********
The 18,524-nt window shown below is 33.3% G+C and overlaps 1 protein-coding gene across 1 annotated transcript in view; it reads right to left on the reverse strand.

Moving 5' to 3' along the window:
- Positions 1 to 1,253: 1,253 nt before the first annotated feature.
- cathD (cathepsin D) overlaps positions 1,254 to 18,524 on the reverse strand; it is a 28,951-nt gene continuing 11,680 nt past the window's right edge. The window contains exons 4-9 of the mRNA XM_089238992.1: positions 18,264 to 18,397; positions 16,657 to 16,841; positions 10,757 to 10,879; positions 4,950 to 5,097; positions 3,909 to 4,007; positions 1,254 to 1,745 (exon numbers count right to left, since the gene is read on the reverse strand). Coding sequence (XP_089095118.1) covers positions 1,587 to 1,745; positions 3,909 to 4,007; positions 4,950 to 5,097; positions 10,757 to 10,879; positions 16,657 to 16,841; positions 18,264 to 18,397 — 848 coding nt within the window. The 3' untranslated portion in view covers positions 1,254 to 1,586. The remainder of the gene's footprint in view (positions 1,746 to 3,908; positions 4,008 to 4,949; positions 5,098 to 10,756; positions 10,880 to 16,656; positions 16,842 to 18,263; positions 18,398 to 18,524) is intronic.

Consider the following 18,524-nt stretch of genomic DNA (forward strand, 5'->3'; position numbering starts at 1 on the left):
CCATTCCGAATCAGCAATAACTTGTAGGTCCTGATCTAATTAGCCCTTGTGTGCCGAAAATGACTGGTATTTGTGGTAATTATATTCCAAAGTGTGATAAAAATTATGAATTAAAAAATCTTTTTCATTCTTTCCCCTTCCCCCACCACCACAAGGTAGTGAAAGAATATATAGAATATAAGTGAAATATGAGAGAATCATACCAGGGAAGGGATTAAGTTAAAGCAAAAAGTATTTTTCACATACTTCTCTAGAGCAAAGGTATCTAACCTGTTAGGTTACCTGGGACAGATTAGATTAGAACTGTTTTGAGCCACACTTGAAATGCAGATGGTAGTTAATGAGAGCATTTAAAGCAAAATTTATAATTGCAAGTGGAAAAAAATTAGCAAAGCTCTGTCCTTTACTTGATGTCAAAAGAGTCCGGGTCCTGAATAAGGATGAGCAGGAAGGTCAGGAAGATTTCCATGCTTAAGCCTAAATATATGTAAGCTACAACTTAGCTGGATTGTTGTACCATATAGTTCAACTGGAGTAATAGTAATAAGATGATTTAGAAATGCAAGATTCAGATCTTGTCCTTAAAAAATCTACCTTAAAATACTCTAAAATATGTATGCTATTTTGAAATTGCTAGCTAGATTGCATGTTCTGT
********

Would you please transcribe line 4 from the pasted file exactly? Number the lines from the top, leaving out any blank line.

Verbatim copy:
- cathD (cathepsin D) overlaps positions 1,254 to 18,524 on the reverse strand; it is a 28,951-nt gene continuing 11,680 nt past the window's right edge. The window contains exons 4-9 of the mRNA XM_089238992.1: positions 18,264 to 18,397; positions 16,657 to 16,841; positions 10,757 to 10,879; positions 4,950 to 5,097; positions 3,909 to 4,007; positions 1,254 to 1,745 (exon numbers count right to left, since the gene is read on the reverse strand). Coding sequence (XP_089095118.1) covers positions 1,587 to 1,745; positions 3,909 to 4,007; positions 4,950 to 5,097; positions 10,757 to 10,879; positions 16,657 to 16,841; positions 18,264 to 18,397 — 848 coding nt within the window. The 3' untranslated portion in view covers positions 1,254 to 1,586. The remainder of the gene's footprint in view (positions 1,746 to 3,908; positions 4,008 to 4,949; positions 5,098 to 10,756; positions 10,880 to 16,656; positions 16,842 to 18,263; positions 18,398 to 18,524) is intronic.